Say it ain't so

Carol Saller has a disturbing post at Lingua Franca on difficult writers.

It's quite a stunner. My experience has been almost exclusively with newspaper reporters, who display none of the obnoxious characteristics Ms. Saller describes. On the contrary, newspaper reporters understand that the standards and purposes of the publication trump their personal preferences. They do not allow their egos to stand in the way of the work. They are collegial and cooperative with the copy desk, grateful, sometimes almost pathetically so, for the copy editor's efforts to correct error and smooth out rough prose.

But I trust Ms. Saller, and if she says there are difficult writers out there somewhere, I know they must exist. 

If you write for a newspaper, you can ignore this section of the post, but if you write elsewhere and suspect that someone may have found you difficult, please keep in mind what Ms. Saller says about the value of being edited:

"The point of submitting a piece of writing to the scrutiny of another is that self-editing is so darned hard. Scholars especially need another eye on their work, because they compose at a high level of abstraction and detail. Few brains can simultaneously monitor conceptual progress and mechanical detail without lapses. ...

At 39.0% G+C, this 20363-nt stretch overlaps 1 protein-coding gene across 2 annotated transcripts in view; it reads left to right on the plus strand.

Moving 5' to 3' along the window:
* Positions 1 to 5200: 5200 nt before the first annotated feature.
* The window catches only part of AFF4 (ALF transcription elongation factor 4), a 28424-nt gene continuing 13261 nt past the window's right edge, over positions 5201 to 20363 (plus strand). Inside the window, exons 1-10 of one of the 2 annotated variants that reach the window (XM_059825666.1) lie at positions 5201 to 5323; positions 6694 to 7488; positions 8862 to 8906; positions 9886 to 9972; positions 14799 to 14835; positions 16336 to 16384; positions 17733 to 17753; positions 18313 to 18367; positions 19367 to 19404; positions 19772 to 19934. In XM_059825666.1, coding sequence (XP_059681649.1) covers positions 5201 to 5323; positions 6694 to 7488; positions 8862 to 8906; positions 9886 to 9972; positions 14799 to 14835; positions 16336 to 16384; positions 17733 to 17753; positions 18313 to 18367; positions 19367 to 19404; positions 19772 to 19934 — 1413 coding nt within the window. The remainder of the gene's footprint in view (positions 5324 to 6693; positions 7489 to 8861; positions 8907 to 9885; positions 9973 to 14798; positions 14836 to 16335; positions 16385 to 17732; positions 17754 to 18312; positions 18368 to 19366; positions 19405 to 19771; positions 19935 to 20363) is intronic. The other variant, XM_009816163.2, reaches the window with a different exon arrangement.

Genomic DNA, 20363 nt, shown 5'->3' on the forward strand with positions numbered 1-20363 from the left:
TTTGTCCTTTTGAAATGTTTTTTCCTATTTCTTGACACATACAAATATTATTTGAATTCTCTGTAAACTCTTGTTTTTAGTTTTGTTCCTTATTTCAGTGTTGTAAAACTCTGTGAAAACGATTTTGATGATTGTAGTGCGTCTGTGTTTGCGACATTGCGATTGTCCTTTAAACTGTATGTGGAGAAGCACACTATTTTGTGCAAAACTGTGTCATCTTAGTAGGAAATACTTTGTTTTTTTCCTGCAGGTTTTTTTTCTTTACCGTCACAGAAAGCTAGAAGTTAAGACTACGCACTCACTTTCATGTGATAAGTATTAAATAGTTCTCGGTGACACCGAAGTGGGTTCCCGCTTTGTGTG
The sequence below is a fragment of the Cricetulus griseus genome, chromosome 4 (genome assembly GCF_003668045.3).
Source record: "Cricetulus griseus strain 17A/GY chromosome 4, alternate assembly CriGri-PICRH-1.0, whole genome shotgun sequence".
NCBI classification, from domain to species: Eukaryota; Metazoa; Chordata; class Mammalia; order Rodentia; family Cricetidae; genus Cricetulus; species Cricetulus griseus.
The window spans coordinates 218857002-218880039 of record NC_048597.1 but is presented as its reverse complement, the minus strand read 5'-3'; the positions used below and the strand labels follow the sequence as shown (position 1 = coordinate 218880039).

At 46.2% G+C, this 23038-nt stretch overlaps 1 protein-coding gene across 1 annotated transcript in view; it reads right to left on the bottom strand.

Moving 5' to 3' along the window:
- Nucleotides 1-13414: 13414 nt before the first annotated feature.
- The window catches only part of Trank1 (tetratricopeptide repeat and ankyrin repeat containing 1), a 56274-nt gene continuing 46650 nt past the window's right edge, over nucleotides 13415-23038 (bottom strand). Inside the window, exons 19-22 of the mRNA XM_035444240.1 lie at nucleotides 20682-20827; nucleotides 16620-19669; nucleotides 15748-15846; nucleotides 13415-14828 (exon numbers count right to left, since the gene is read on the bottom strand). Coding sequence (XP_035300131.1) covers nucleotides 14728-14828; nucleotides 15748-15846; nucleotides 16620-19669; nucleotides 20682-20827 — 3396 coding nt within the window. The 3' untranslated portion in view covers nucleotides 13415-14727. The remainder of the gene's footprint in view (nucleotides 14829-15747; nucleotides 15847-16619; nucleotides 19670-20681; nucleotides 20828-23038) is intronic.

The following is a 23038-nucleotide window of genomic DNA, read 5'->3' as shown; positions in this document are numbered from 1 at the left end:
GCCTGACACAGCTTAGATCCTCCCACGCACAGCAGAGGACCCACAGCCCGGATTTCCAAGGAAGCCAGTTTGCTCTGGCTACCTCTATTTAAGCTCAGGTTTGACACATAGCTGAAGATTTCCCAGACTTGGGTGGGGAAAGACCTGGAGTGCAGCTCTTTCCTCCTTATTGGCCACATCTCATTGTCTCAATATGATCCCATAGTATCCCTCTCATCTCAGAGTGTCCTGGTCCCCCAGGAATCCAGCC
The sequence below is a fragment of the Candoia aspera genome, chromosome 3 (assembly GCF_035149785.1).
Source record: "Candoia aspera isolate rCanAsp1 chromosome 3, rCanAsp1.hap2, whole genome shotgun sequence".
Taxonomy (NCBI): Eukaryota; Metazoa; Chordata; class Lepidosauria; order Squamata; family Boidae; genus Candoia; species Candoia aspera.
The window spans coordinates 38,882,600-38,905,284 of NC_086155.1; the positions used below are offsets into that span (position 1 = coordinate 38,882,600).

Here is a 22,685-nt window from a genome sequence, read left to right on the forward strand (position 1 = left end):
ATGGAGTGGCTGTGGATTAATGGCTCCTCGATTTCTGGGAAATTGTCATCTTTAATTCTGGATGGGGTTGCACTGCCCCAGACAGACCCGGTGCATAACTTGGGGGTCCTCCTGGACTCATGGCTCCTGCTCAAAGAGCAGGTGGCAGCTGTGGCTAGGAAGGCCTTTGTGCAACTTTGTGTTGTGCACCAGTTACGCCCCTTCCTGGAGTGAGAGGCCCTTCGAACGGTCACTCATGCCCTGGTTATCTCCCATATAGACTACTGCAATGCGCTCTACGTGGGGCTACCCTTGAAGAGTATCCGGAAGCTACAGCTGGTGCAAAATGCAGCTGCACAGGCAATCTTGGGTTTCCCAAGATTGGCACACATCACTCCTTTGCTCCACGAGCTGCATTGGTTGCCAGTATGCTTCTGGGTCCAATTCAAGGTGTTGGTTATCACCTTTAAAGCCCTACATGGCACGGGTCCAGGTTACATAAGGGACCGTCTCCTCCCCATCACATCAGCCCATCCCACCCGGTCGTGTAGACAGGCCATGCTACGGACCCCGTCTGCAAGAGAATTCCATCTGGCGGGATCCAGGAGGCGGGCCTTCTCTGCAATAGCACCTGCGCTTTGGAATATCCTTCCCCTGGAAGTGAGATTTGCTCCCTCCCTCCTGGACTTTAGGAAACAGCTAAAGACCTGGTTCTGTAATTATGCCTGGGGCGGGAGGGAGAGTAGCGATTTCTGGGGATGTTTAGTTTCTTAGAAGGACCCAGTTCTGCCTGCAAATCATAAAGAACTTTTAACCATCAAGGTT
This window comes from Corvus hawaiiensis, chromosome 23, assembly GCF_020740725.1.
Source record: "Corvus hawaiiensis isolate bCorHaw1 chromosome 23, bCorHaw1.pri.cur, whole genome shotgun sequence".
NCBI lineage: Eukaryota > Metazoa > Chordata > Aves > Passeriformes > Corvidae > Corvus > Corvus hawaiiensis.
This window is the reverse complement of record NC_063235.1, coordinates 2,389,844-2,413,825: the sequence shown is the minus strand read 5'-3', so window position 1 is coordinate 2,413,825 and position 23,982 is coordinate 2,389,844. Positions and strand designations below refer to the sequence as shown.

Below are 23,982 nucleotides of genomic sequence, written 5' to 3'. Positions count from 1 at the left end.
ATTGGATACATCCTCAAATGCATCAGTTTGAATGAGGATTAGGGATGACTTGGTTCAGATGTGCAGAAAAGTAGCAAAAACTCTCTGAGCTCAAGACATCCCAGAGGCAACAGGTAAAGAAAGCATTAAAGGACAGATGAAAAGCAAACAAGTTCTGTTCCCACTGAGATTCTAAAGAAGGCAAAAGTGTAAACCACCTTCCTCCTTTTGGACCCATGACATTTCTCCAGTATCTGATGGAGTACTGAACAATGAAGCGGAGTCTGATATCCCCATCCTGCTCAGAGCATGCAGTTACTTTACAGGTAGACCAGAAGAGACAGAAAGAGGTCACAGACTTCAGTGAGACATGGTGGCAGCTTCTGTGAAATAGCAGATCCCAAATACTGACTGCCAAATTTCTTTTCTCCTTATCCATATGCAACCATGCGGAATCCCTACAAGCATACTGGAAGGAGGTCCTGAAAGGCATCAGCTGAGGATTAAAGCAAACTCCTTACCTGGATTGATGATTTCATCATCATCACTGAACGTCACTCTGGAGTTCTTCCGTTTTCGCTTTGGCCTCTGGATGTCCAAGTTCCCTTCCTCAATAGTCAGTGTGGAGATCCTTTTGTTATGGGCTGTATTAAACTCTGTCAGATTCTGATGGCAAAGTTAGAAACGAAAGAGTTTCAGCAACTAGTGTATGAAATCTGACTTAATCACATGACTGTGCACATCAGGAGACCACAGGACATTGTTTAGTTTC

"Easy writers—most writers, in my experience—are curious and open to learning about  trends in style and grammar. They object in reasonable tones to editing that doesn’t suit them, and they forgive an editor’s occasional errors or inability to understand specialist content. They keep in touch regarding deadlines; they ask questions; they express appreciation. The best ones enjoy the dialogue, the banter, and the spirited arguments that are part of a true collaboration."

Now on to drink: I used to think that, like H.L. Mencken, I was omnibibulous, but my colleague Erik Maza downed a concoction recently at the Greene Turtle that shows he is a better man than I. The Irish Float combines Guinness, Bacardi rum, and a scoop of vanilla ice cream. I think that chocolate syrup may be involved. You have leave to shudder.

Not only is it ill-conceived, it was ill-prepared, Mr. Maza says, with the ice cream so rock-hard that it was difficult to consume, finally melting disagreeably into the beverage.

One hesitates to be a snob about drink,* but the proliferation of sugary children's dishes souped up with liquor and served to adults does not speak well for the national tastes.


*Actually, one doesn't; one pretends to hesitate, for form's sake.


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